A joint statement with 18 signatories urges prompt action on UK association to the framework programme, saying ‘time is of the essence’
Europe and the UK’s research and development community is calling for the UK’s association to Horizon Europe, Copernicus and Euratom to be as swift as possible following the agreement on a post-Brexit trade deal for Northern Ireland.
A group of 18 signatories released a joint statement in which they call on the EU and the UK to work together to make association “happen as soon as possible”.
Among the signatories are UK research charities such as the British Heart Foundation and Cancer Research UK, European university alliances including LERU and The Guild.
The deal in principle between the EU and the UK aimed at resolving the Northern Ireland trade question, dubbed the Windsor framework, was announced on Monday, when EU president Ursula von der Leyen said she was “happy to start immediately, right now, the work on an association agreement which is the precondition to join Horizon Europe”.
This marks a “major step” said Kurt Deketelaere, secretary general of LERU. “Von der Leyen being outspoken and explicit about UK association is the most important thing,” he told Science|Business. “I think over the past two years everyone in Brussels is aware that the obstacles were coming from the top floor of Berlaymont, so this is major progress.”
His hopes are matched by others who are anxious to see UK association over the line. Owen Jackson, director of policy at Cancer Research UK, said Horizon Europe association is “overwhelmingly in the best interests of cancer researchers and patients globally”.
He warned, though, that association could take a long time and urged the EU and the UK to work together so as not to leave researchers in limbo for any longer.
However, it is not certain as yet that Rishi Sunak will get the backing he needs for the agreement. He is committed to a vote in the House of Commons, which will pass because there is backing from the opposition Labour party, but Sunak could be undermined by more staunchly Brexit-backing members of his party. Meanwhile, the Democratic Unionist Party in Northern Ireland has stated its intention to examine the deal closely.
Further delays could come on the EU side as lawmakers will have to make sure it conforms to regulations. On top of that, there have been reports that the UK wants to renegotiate downwards the fee it will pay for Horizon Europe association, given the fact it has essentially missed out on participating in the first half of the seven-year programme. If fee renegotiation talks end up on the table, it could add further delays to proceedings.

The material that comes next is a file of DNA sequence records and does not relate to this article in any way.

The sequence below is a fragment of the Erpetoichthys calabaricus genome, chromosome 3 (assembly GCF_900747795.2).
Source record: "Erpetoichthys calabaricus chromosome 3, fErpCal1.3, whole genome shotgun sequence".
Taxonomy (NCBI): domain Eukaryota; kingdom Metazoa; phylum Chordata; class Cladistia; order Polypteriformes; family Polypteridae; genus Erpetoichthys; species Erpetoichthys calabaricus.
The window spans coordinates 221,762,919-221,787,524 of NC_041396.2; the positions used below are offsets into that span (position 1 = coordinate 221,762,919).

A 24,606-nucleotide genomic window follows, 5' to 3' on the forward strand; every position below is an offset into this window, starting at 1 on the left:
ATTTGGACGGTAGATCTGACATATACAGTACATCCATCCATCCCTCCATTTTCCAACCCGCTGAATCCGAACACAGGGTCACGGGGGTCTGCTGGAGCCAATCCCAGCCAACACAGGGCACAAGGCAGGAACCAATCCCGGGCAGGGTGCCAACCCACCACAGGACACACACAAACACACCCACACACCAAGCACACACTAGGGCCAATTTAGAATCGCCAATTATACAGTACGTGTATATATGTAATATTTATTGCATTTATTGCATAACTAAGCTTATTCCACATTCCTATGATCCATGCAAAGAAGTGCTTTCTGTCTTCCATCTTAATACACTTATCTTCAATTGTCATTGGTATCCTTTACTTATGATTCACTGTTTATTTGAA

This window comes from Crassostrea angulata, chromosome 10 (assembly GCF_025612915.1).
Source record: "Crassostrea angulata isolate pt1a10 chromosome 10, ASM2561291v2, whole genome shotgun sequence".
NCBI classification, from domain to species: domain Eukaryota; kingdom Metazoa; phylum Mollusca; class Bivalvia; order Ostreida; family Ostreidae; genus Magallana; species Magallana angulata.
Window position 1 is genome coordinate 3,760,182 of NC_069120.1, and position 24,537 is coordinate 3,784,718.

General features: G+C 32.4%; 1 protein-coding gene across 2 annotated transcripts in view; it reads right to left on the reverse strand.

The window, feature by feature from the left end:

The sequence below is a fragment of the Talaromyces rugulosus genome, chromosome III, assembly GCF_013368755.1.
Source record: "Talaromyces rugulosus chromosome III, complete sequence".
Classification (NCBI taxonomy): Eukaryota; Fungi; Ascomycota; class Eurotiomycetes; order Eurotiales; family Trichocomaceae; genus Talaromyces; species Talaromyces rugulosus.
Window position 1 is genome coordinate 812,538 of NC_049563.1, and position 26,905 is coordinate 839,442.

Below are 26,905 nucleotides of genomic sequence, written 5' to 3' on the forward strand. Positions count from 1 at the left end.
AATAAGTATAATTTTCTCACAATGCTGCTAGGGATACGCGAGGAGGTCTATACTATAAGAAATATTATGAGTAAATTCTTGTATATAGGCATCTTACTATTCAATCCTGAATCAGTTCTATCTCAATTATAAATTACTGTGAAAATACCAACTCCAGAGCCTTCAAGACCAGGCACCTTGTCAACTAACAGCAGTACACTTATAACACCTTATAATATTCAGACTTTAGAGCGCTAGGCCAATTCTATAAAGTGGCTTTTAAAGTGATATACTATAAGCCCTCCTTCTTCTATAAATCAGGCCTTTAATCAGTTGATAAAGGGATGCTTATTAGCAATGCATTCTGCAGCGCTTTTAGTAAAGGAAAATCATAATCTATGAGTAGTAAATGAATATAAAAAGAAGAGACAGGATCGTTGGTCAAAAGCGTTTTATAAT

UK science minister George Freeman has warned that it could take up to a year for association to be finalised. He said that money put aside for the UK’s own self-styled version of Horizon Europe, called Plan B, should be used in the meantime.
But Deketelaere is hopeful of a much more expedited process. “Unlike what Freeman says, let’s hope that it can be much faster. Sunak was able to solve the Northern Ireland problem in a few months, I can’t imagine just updating the association agreement will take another full year,” he said.
“I hope that on both sides of the table there will be enough enthusiasm and flexibility to get association done. Let’s hope it is a question of just a few months.”
European research commissioner Mariya Gabriel did not want to comment on the UK-EU deal or what it will mean for UK association when asked by Science|Business.
While talks continue, Jan Palmowski, secretary general of university network The Guild, called on UK researchers to start applying for Horizon Europe funding.
“If UK colleagues had given up hope to apply for funding […] now is the time to re-engage,” he said. “We must now all act, with immediate effect, to ensure we make a success of the UK Association so that the added value of UK-EU science collaboration can never be undermined again.”
The UK’s looming association also reignited calls, particularly from Deketelaere, for Switzerland to renew talks with Brussels about its association.
Switzerland, like the UK, has also been blocked from associating because of a wider political impasse relating to the country’s relationship with the EU. Because of the lack of association, Switzerland was this year expelled from the European Strategy Forum on Research Infrastructures, the body that coordinates scientific infrastructure across the continent.
“We hope the UK’s progress gives an important signal to Switzerland and its government,” Deketelaere said.
“While the UK government was vocal in pushing for association and the Swiss academic and business community there has been similar, the Swiss government has been pretty much silent.”
He said it was likely now that Swiss association talks would have to wait until after the country’s federal elections, which will take place in October this year.
“The political class is not going to show a lot of enthusiasm for the EU until after the elections. Probably we will have to pick up the discussion then,” he said.